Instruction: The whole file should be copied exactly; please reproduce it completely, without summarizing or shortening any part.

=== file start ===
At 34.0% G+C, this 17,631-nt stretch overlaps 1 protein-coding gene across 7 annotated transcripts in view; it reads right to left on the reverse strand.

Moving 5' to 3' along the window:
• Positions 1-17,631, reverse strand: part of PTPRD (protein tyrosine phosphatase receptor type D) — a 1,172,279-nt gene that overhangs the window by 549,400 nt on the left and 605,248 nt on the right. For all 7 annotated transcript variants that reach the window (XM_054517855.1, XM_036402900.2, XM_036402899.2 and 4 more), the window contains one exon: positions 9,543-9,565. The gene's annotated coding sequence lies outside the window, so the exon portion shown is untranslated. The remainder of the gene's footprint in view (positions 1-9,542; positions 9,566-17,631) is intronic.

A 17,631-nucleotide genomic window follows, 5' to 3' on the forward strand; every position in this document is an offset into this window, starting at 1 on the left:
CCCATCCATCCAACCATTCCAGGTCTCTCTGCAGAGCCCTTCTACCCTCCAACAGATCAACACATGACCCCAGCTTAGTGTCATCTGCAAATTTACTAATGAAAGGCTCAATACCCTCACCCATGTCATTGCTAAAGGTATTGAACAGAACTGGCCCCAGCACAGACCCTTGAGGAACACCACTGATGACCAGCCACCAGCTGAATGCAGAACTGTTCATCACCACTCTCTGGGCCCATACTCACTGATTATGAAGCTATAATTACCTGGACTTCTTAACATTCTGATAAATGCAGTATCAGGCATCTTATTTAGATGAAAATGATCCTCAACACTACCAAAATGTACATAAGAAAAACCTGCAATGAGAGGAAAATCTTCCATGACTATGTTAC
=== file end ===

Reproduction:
At 34.0% G+C, this 17,631-nt stretch overlaps 1 protein-coding gene across 7 annotated transcripts in view; it reads right to left on the reverse strand.

Moving 5' to 3' along the window:
• Positions 1-17,631, reverse strand: part of PTPRD (protein tyrosine phosphatase receptor type D) — a 1,172,279-nt gene that overhangs the window by 549,400 nt on the left and 605,248 nt on the right. For all 7 annotated transcript variants that reach the window (XM_054517855.1, XM_036402900.2, XM_036402899.2 and 4 more), the window contains one exon: positions 9,543-9,565. The gene's annotated coding sequence lies outside the window, so the exon portion shown is untranslated. The remainder of the gene's footprint in view (positions 1-9,542; positions 9,566-17,631) is intronic.

A 17,631-nucleotide genomic window follows, 5' to 3' on the forward strand; every position in this document is an offset into this window, starting at 1 on the left:
CCCATCCATCCAACCATTCCAGGTCTCTCTGCAGAGCCCTTCTACCCTCCAACAGATCAACACATGACCCCAGCTTAGTGTCATCTGCAAATTTACTAATGAAAGGCTCAATACCCTCACCCATGTCATTGCTAAAGGTATTGAACAGAACTGGCCCCAGCACAGACCCTTGAGGAACACCACTGATGACCAGCCACCAGCTGAATGCAGAACTGTTCATCACCACTCTCTGGGCCCATACTCACTGATTATGAAGCTATAATTACCTGGACTTCTTAACATTCTGATAAATGCAGTATCAGGCATCTTATTTAGATGAAAATGATCCTCAACACTACCAAAATGTACATAAGAAAAACCTGCAATGAGAGGAAAATCTTCCATGACTATGTTAC